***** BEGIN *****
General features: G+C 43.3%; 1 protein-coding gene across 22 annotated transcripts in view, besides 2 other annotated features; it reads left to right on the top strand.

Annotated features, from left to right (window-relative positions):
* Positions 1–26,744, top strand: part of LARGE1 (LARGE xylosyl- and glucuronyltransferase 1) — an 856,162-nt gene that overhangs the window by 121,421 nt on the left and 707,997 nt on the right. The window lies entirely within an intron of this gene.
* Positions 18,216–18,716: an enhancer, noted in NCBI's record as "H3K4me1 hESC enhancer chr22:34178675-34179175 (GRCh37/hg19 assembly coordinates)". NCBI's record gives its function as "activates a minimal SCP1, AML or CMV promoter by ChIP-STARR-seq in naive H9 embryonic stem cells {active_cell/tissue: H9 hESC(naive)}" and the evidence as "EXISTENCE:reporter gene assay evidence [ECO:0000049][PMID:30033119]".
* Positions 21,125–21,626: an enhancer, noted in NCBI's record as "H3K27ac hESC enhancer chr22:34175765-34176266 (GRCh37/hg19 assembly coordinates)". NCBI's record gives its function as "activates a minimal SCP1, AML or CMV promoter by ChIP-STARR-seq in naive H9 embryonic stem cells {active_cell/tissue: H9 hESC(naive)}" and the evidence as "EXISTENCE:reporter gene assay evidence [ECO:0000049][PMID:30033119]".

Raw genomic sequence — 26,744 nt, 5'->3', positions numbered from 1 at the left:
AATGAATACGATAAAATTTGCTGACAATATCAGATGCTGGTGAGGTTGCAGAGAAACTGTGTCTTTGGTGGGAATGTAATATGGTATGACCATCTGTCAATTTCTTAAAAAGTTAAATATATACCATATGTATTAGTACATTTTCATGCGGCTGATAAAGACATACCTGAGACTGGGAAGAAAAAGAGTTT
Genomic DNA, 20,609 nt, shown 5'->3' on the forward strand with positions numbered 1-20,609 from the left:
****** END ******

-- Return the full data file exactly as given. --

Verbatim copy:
General features: G+C 43.3%; 1 protein-coding gene across 22 annotated transcripts in view, besides 2 other annotated features; it reads left to right on the top strand.

Annotated features, from left to right (window-relative positions):
* Positions 1–26,744, top strand: part of LARGE1 (LARGE xylosyl- and glucuronyltransferase 1) — an 856,162-nt gene that overhangs the window by 121,421 nt on the left and 707,997 nt on the right. The window lies entirely within an intron of this gene.
* Positions 18,216–18,716: an enhancer, noted in NCBI's record as "H3K4me1 hESC enhancer chr22:34178675-34179175 (GRCh37/hg19 assembly coordinates)". NCBI's record gives its function as "activates a minimal SCP1, AML or CMV promoter by ChIP-STARR-seq in naive H9 embryonic stem cells {active_cell/tissue: H9 hESC(naive)}" and the evidence as "EXISTENCE:reporter gene assay evidence [ECO:0000049][PMID:30033119]".
* Positions 21,125–21,626: an enhancer, noted in NCBI's record as "H3K27ac hESC enhancer chr22:34175765-34176266 (GRCh37/hg19 assembly coordinates)". NCBI's record gives its function as "activates a minimal SCP1, AML or CMV promoter by ChIP-STARR-seq in naive H9 embryonic stem cells {active_cell/tissue: H9 hESC(naive)}" and the evidence as "EXISTENCE:reporter gene assay evidence [ECO:0000049][PMID:30033119]".

Raw genomic sequence — 26,744 nt, 5'->3', positions numbered from 1 at the left:
AATGAATACGATAAAATTTGCTGACAATATCAGATGCTGGTGAGGTTGCAGAGAAACTGTGTCTTTGGTGGGAATGTAATATGGTATGACCATCTGTCAATTTCTTAAAAAGTTAAATATATACCATATGTATTAGTACATTTTCATGCGGCTGATAAAGACATACCTGAGACTGGGAAGAAAAAGAGTTT
Genomic DNA, 20,609 nt, shown 5'->3' on the forward strand with positions numbered 1-20,609 from the left: